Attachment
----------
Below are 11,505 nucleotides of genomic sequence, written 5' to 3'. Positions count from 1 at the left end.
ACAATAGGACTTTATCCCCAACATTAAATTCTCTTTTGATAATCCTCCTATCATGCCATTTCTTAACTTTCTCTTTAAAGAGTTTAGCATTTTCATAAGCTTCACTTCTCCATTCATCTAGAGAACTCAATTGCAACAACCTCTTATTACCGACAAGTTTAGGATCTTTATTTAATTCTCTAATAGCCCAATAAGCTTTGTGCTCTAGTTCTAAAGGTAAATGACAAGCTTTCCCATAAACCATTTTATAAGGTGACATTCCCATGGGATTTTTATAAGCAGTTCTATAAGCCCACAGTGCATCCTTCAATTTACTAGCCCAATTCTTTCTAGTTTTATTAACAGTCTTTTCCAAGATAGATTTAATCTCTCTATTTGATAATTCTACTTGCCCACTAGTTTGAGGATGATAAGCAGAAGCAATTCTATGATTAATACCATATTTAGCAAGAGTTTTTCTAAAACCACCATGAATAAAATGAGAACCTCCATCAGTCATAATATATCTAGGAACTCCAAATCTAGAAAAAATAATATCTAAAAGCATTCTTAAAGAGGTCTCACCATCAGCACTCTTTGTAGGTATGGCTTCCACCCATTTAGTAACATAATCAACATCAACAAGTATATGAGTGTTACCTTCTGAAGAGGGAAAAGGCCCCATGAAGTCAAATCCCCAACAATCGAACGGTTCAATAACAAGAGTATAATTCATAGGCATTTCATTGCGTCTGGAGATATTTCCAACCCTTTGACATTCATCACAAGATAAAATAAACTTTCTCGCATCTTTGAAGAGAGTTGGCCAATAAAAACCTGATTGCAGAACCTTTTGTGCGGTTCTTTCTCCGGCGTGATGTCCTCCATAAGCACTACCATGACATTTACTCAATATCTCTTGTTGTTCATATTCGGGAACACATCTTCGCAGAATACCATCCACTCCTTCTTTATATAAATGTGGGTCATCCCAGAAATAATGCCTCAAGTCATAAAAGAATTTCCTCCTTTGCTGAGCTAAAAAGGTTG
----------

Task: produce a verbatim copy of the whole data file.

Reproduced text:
Below are 11,505 nucleotides of genomic sequence, written 5' to 3'. Positions count from 1 at the left end.
ACAATAGGACTTTATCCCCAACATTAAATTCTCTTTTGATAATCCTCCTATCATGCCATTTCTTAACTTTCTCTTTAAAGAGTTTAGCATTTTCATAAGCTTCACTTCTCCATTCATCTAGAGAACTCAATTGCAACAACCTCTTATTACCGACAAGTTTAGGATCTTTATTTAATTCTCTAATAGCCCAATAAGCTTTGTGCTCTAGTTCTAAAGGTAAATGACAAGCTTTCCCATAAACCATTTTATAAGGTGACATTCCCATGGGATTTTTATAAGCAGTTCTATAAGCCCACAGTGCATCCTTCAATTTACTAGCCCAATTCTTTCTAGTTTTATTAACAGTCTTTTCCAAGATAGATTTAATCTCTCTATTTGATAATTCTACTTGCCCACTAGTTTGAGGATGATAAGCAGAAGCAATTCTATGATTAATACCATATTTAGCAAGAGTTTTTCTAAAACCACCATGAATAAAATGAGAACCTCCATCAGTCATAATATATCTAGGAACTCCAAATCTAGAAAAAATAATATCTAAAAGCATTCTTAAAGAGGTCTCACCATCAGCACTCTTTGTAGGTATGGCTTCCACCCATTTAGTAACATAATCAACATCAACAAGTATATGAGTGTTACCTTCTGAAGAGGGAAAAGGCCCCATGAAGTCAAATCCCCAACAATCGAACGGTTCAATAACAAGAGTATAATTCATAGGCATTTCATTGCGTCTGGAGATATTTCCAACCCTTTGACATTCATCACAAGATAAAATAAACTTTCTCGCATCTTTGAAGAGAGTTGGCCAATAAAAACCTGATTGCAGAACCTTTTGTGCGGTTCTTTCTCCGGCGTGATGTCCTCCATAAGCACTACCATGACATTTACTCAATATCTCTTGTTGTTCATATTCGGGAACACATCTTCGCAGAATACCATCCACTCCTTCTTTATATAAATGTGGGTCATCCCAGAAATAATGCCTCAAGTCATAAAAGAATTTCCTCCTTTGCTGAGCTAAAAAGGTTG